Published on: May 03, 2017

Eliminates natural blind spots on heavy earthmoving equipment by providing 360° view all around the machine

In the trucking industry, preventing collisions resulting from operational blind spots has been a high priority in recent years and consequently certain collision mitigation systems were rapidly adopted for use. However, it is the automotive industry that has been leading the way in object detection and collision prevention systems with the induction of integrated camera and radar technology. It is this technology that the heavy duty construction equipment industry has adopted and is making rapid strides in ensuring a much safer operational environment. According to Sean Martell, North America mining and construction sales manager, PRECO Electronics, “This technology is mainstream in the automobile world and I see it becoming more mainstream on heavy equipment very soon.”

Cameras offer the most basic security

The most advanced multi-camera systems offer a full 360° view around a vehicle. In order to check collisions, such camera technology has been widely adopted by the automotive industry for smaller vehicles and then for huge trucks. When it comes to large earthmovers, there are inherently some operational blind spots in almost every machine and the number of such drawbacks can vary depending on the type and make of the equipment. This drawback can be checked to a certain extent with the most basic backup cameras but the heavy duty construction equipment industry has adopted systems offering multiple cameras that allow operators to scroll between viewing screens.

Smart systems are better than single dimension solutions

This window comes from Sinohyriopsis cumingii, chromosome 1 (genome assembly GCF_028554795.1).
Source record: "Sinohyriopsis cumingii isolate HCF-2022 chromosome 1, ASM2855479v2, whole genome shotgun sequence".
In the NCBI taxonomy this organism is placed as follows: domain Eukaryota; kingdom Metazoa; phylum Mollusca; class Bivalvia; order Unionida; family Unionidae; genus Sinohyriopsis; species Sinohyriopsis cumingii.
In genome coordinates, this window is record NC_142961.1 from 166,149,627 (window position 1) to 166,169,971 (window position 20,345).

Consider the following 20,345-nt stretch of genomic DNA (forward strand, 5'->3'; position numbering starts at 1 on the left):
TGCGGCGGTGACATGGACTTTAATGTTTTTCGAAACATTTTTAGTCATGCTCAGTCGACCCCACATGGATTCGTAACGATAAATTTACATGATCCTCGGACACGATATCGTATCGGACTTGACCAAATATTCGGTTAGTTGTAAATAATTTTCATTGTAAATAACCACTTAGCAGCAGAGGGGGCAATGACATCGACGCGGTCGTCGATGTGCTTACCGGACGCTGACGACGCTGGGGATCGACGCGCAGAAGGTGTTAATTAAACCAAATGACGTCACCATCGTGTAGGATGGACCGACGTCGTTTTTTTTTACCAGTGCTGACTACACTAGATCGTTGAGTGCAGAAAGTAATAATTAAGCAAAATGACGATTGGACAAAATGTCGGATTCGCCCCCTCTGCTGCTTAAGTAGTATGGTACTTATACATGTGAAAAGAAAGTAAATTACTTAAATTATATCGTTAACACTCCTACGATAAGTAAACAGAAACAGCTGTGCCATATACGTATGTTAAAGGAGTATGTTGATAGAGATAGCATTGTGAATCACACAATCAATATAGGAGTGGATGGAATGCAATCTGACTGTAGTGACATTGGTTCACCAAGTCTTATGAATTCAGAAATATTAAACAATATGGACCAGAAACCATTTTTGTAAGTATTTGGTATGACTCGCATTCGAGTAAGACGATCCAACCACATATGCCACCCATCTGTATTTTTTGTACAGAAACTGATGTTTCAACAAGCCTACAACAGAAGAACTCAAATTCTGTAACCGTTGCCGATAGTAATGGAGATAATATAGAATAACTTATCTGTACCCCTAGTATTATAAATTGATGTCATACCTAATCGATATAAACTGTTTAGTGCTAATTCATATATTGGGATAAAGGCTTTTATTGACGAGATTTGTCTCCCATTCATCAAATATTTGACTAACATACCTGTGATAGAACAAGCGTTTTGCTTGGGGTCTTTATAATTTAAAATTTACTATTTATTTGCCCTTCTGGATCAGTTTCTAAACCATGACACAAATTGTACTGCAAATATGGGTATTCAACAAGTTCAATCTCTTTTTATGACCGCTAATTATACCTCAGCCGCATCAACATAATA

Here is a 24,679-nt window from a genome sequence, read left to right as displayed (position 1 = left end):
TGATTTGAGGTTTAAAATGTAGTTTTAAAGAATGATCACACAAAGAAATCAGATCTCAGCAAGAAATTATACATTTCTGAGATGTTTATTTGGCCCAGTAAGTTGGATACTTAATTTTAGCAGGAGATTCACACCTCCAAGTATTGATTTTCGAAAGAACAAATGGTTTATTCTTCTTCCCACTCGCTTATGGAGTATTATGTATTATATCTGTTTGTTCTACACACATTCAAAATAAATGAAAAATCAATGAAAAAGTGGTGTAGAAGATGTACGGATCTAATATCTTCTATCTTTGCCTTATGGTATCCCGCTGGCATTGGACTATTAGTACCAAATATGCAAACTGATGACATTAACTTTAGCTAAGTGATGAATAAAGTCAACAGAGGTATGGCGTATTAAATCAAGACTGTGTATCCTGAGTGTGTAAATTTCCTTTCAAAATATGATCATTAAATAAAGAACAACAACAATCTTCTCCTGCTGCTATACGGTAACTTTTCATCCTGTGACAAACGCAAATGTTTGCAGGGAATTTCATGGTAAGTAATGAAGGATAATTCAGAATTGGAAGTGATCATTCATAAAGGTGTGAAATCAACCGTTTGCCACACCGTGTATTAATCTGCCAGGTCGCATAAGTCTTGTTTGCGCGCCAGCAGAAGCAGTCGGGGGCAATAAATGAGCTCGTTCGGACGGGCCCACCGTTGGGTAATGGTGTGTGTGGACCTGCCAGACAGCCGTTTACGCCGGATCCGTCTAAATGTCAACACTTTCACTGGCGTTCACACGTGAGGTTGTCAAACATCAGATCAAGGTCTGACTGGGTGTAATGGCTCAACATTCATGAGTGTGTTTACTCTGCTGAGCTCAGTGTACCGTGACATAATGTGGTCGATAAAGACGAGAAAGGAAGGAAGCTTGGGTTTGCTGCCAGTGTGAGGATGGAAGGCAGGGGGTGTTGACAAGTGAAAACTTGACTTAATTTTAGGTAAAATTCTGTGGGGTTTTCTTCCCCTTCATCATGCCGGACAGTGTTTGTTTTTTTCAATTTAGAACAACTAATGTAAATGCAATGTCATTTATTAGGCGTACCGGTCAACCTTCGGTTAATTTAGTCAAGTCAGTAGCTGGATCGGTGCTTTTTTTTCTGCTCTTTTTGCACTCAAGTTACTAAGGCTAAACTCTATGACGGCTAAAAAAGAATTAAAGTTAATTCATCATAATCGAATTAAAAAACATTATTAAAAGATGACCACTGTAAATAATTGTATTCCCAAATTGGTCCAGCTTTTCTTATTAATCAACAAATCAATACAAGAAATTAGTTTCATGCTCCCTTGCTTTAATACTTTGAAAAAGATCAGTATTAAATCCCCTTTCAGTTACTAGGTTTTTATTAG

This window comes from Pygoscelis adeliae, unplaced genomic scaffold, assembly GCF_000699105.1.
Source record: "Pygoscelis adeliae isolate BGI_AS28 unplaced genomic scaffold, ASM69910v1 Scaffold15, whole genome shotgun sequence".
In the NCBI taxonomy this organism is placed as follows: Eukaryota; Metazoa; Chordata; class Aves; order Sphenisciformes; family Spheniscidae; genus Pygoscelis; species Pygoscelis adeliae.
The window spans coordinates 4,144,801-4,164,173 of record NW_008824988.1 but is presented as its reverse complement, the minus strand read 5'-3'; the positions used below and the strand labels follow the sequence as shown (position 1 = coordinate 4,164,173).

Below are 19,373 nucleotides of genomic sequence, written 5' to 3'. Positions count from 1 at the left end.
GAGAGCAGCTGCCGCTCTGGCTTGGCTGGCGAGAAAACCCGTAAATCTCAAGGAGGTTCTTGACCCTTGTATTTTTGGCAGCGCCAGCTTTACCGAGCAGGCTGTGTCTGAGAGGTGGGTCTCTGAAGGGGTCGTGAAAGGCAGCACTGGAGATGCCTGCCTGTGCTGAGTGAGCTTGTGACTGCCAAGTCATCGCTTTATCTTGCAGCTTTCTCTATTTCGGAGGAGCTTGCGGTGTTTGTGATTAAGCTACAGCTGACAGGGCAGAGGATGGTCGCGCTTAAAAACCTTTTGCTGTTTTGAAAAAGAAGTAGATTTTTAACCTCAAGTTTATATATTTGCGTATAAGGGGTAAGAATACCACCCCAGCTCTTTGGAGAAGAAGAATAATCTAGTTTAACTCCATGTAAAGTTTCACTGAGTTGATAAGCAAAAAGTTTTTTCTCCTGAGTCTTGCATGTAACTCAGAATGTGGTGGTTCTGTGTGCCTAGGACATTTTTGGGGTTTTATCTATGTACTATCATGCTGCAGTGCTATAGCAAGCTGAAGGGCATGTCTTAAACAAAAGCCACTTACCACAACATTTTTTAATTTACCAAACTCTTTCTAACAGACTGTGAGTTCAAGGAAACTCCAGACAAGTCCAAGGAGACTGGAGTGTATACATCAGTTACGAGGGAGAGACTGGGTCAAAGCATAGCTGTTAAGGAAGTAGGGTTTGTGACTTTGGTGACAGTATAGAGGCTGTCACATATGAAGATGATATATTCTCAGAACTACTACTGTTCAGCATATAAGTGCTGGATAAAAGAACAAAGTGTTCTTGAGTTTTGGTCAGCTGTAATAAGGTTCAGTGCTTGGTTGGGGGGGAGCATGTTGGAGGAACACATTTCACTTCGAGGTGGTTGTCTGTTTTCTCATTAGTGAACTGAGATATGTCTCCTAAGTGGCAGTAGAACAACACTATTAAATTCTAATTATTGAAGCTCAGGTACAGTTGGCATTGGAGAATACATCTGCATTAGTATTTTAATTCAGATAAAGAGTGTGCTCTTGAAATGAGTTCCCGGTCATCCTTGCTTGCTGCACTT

Henry Morgan, director and CEO, Brigade Electronics, says, “To reduce accidents, object detection must become mainstream and will as the quality of products and their ability to address different risk scenarios improves. Systems will definitely become more intelligent and reliable; better camera detection of moving objects/people/cyclists and linking of cameras to detection devices, as well as RFID and CAN bus, will result in effective collision avoidance.” Here, there are voices of caution like Matt McLean, product manager, Volvo Construction Equipment, who says, “No operator should use only one safety feature in lieu of the others. Cameras, mirrors and object detection technologies are designed to be used together. However, new technologies alone do possess the power to significantly improve site safety.”

Radar technology is the best option

In addition to cameras, there are other options like ultrasonic and radar technologies that are smarter. “The problem with ultrasonic technologies is that they are short range and fail if covered by dirt, mud, snow or ice,” says Morgan of Brigade Electronics. However, it is radar that is proving to be the smartest and most robust. According to Martell of PRECO Electronics, “Pulse and FMCW radar are far more accurate in adverse weather conditions than ultrasonic or laser technology. Radar is capable of penetrating hazards through severe conditions that the other two technologies are not capable of doing. Radar is also much more robust, because the technology is solid-state electronics, and therefore does not have moving parts inside the sensor like that of ultrasonic sensors.”